Biden moves to end legal limbo for US Big Tech in Europe

October 10, 2022 | 14:42
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US President Joe Biden signed an executive order on Friday designed to protect the privacy of personal data transfers between the EU and the United States and address European concerns about US spying activity.

The executive order provides a new legal framework for transatlantic data flows that are critical to the digital economy, the White House said.

Biden moves to end legal limbo for US Big Tech in Europe
US President Joe Biden (C) walks to the University of Pennsylvania bookstore with granddaughter Natalie Biden (L) during a visit to the campus in Philadelphia on October 7, 2022. MANDEL NGAN / AFP

The move by Biden is the latest attempt to end years of court battles in which activists in Europe have questioned the legality of the data transfers and thrown the EU operations of US Big Tech into jeopardy.

"This is a culmination of our joint efforts to restore trust and stability to transatlantic data flows," Commerce Secretary Gina Raimondo told reporters.

"It will enable a continued flow of data that underpins more than a trillion dollars in cross-border trade and investment every year."

The EU's Justice Commissioner Didier Reynders hailed the executive order as a "significant step", though officials in Brussels warned that it was only the start of a process that could take months to reach a new data deal.

US tech giants have faced a barrage of lawsuits from EU privacy activists concerned about the ability of US intelligence services to access the personal data of Europeans that use Facebook or Google for their internet needs.

Europe's top court has invalidated previous arrangements, known as equivalency deals, after hearing complaints that US laws violate the fundamental rights of EU citizens.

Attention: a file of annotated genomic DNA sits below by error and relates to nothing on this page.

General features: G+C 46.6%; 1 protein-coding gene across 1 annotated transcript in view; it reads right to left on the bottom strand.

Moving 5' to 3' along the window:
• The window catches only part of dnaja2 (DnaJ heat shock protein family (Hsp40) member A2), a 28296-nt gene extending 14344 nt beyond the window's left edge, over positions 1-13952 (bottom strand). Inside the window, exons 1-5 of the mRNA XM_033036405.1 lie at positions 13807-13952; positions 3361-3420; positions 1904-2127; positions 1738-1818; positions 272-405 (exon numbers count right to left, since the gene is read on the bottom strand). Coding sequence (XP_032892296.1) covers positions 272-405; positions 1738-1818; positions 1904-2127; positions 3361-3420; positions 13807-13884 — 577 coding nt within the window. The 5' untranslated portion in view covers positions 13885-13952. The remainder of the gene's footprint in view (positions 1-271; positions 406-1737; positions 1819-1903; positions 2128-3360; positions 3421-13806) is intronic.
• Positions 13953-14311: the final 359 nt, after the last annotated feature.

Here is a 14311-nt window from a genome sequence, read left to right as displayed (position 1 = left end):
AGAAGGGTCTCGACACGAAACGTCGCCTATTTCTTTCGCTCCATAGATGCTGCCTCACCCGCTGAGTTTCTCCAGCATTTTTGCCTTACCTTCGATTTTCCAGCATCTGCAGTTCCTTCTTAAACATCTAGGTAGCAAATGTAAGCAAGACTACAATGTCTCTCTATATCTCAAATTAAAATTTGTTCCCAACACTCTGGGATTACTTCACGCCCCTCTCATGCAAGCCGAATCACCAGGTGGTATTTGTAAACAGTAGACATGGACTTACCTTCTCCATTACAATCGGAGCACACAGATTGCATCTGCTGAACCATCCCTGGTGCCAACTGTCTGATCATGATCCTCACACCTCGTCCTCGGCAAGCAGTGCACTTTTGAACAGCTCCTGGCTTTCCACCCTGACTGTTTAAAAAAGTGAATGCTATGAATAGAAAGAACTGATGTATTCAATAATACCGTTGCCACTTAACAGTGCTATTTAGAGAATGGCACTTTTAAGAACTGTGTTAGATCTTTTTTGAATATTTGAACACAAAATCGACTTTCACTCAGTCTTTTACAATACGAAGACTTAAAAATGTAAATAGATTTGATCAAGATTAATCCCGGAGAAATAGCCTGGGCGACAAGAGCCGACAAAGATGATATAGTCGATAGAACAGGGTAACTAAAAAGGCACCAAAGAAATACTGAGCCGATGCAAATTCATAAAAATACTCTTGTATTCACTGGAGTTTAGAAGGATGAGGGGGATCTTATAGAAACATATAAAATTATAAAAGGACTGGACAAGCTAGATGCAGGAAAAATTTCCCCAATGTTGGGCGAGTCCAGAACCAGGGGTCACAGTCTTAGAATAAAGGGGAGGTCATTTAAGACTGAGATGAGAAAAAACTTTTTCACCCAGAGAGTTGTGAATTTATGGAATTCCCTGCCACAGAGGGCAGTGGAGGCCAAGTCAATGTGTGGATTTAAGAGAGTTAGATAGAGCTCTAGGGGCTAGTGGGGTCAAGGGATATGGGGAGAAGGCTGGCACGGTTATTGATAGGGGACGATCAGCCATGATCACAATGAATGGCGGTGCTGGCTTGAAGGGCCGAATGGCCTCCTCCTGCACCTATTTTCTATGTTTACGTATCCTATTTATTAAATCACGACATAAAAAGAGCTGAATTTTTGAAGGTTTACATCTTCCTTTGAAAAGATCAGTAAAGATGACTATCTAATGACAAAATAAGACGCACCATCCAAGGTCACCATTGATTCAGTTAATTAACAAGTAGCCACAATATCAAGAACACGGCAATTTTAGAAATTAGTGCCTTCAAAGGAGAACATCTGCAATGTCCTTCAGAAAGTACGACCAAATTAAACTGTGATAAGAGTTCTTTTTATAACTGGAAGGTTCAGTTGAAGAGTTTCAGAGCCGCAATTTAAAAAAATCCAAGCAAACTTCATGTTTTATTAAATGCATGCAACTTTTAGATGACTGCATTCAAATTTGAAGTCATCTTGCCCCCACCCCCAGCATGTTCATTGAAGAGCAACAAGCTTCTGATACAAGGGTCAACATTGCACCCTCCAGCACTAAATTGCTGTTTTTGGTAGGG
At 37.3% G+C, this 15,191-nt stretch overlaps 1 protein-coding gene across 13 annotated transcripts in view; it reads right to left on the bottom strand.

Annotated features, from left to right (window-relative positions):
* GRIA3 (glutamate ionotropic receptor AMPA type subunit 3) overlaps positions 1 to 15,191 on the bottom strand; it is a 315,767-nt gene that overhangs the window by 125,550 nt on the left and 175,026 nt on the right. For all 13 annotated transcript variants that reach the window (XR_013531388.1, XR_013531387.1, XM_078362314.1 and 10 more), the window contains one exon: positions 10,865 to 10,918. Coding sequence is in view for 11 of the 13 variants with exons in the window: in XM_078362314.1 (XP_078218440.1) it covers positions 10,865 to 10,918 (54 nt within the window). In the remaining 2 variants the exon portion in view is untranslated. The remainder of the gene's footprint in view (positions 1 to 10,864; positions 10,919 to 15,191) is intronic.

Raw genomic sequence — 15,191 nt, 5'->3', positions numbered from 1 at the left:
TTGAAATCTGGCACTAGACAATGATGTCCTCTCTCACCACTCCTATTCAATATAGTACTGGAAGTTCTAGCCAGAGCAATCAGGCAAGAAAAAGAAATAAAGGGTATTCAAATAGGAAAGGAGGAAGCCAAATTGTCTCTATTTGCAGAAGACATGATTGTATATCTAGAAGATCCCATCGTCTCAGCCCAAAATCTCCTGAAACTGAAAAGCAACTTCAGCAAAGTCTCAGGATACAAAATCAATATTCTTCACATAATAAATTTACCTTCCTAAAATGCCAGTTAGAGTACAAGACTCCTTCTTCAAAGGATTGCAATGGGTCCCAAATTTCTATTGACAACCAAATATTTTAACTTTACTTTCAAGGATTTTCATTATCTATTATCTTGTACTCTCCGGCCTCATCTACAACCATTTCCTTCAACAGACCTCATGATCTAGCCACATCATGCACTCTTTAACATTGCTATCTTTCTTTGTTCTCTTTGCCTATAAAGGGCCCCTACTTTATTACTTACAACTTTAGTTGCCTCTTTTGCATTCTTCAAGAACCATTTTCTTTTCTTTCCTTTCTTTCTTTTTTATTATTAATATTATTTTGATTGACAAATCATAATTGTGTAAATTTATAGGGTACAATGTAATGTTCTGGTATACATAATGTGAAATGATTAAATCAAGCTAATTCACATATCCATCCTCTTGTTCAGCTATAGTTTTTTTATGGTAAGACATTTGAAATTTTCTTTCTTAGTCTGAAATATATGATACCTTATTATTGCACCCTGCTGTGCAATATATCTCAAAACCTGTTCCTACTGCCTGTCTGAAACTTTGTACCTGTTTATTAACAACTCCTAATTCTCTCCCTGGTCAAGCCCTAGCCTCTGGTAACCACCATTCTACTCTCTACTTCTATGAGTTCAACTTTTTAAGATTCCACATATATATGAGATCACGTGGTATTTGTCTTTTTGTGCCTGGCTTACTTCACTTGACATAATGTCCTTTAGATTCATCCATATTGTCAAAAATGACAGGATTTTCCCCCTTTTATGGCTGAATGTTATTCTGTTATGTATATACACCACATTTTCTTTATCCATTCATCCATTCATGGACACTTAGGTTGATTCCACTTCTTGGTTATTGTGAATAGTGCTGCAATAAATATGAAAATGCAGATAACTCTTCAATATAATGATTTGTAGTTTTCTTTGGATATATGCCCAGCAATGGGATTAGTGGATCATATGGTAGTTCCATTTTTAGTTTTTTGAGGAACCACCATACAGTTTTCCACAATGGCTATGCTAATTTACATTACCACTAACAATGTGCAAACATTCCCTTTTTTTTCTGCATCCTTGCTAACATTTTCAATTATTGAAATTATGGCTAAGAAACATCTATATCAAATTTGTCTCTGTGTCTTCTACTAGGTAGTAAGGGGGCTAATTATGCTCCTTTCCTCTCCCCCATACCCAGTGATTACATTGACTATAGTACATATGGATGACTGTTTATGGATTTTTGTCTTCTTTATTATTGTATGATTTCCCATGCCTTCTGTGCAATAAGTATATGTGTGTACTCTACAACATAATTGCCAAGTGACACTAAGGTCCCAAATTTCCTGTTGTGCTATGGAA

The White House said the executive order addresses concerns raised by the Court of Justice of the European Union when it ruled that the previous framework known as Privacy Shield did not provide adequate protection.

- Court battle 'likely' -

Austrian privacy activist Max Schrems, whose legal campaigns brought down the previous pacts, said he would likely challenge the new arrangement.

"We will likely attack (the deal) in court," he told AFP, putting the chances at "90 percent".

"We need to first analyse it in detail, which will take several days," he said, adding that at first glance it seems the central privacy issues "haven't been resolved".

Privacy Shield, struck down in July 2020, was the successor to another EU-US deal, Safe Harbor, which was itself torpedoed by a court ruling in 2015.

Businesses have since resorted to legally uncertain workarounds to keep the data flow moving, with hope that the two sides could come up with something stronger in the long term.

Striking a new agreement "is of great importance," said Christian Borggreen, senior vice predident in Europe for the Big Tech lobby, the Computer & Communications Industry Association.

"It will support continued transatlantic commerce, strengthen data protection, and provide legal clarity for data transfers between the EU and US," he said.

- 'Robust commitments' -

Raimondo expressed confidence that the new arrangement, which builds upon an agreement in principle announced in March, will survive the intense legal scrutiny that began after revelations by former National Security Agency contractor Edward Snowden of mass digital spying by US agencies.

"The EU-US data privacy framework includes robust commitments to strengthen the privacy and civil liberties safeguards for signals intelligence which will ensure the privacy of EU personal data," she said.

The executive order requires that US signals intelligence activities be conducted "only in pursuit of defined national security objectives".

US agencies must also "take into consideration the privacy and civil liberties of all persons" regardless of nationality or country of residence."

It also creates an independent court for EU individuals "to seek redress if they believe they are unlawfully targeted by US intelligence activities."

Judges on the newly created court will be appointed from outside the US Government and "review cases independently," the White House said.


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